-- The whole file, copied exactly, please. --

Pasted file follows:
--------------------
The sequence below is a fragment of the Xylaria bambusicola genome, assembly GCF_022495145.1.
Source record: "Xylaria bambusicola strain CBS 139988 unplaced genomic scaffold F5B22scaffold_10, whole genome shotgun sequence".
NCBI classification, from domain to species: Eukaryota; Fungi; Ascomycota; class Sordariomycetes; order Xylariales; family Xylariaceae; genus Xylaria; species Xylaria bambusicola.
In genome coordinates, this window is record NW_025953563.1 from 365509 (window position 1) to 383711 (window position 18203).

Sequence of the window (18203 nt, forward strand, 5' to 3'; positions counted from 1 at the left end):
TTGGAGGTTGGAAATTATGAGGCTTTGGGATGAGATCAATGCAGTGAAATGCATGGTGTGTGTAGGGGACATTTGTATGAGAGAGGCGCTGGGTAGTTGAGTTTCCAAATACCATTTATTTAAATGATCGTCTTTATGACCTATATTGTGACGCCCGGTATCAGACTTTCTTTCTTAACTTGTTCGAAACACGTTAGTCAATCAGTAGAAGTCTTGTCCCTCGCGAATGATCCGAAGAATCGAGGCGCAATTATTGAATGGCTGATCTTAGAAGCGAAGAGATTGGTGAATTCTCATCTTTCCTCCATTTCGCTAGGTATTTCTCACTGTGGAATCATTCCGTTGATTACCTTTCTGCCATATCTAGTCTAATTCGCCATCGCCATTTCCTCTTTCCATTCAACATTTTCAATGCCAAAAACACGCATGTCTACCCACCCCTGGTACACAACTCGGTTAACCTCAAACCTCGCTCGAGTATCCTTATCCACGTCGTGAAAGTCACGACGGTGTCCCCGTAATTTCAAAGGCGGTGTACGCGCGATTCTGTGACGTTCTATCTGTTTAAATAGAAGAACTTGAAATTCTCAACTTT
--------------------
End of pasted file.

The sequence below is a fragment of the Xylaria bambusicola genome, assembly GCF_022495145.1.
Source record: "Xylaria bambusicola strain CBS 139988 unplaced genomic scaffold F5B22scaffold_10, whole genome shotgun sequence".
NCBI classification, from domain to species: Eukaryota; Fungi; Ascomycota; class Sordariomycetes; order Xylariales; family Xylariaceae; genus Xylaria; species Xylaria bambusicola.
In genome coordinates, this window is record NW_025953563.1 from 365509 (window position 1) to 383711 (window position 18203).

Sequence of the window (18203 nt, forward strand, 5' to 3'; positions counted from 1 at the left end):
TTGGAGGTTGGAAATTATGAGGCTTTGGGATGAGATCAATGCAGTGAAATGCATGGTGTGTGTAGGGGACATTTGTATGAGAGAGGCGCTGGGTAGTTGAGTTTCCAAATACCATTTATTTAAATGATCGTCTTTATGACCTATATTGTGACGCCCGGTATCAGACTTTCTTTCTTAACTTGTTCGAAACACGTTAGTCAATCAGTAGAAGTCTTGTCCCTCGCGAATGATCCGAAGAATCGAGGCGCAATTATTGAATGGCTGATCTTAGAAGCGAAGAGATTGGTGAATTCTCATCTTTCCTCCATTTCGCTAGGTATTTCTCACTGTGGAATCATTCCGTTGATTACCTTTCTGCCATATCTAGTCTAATTCGCCATCGCCATTTCCTCTTTCCATTCAACATTTTCAATGCCAAAAACACGCATGTCTACCCACCCCTGGTACACAACTCGGTTAACCTCAAACCTCGCTCGAGTATCCTTATCCACGTCGTGAAAGTCACGACGGTGTCCCCGTAATTTCAAAGGCGGTGTACGCGCGATTCTGTGACGTTCTATCTGTTTAAATAGAAGAACTTGAAATTCTCAACTTT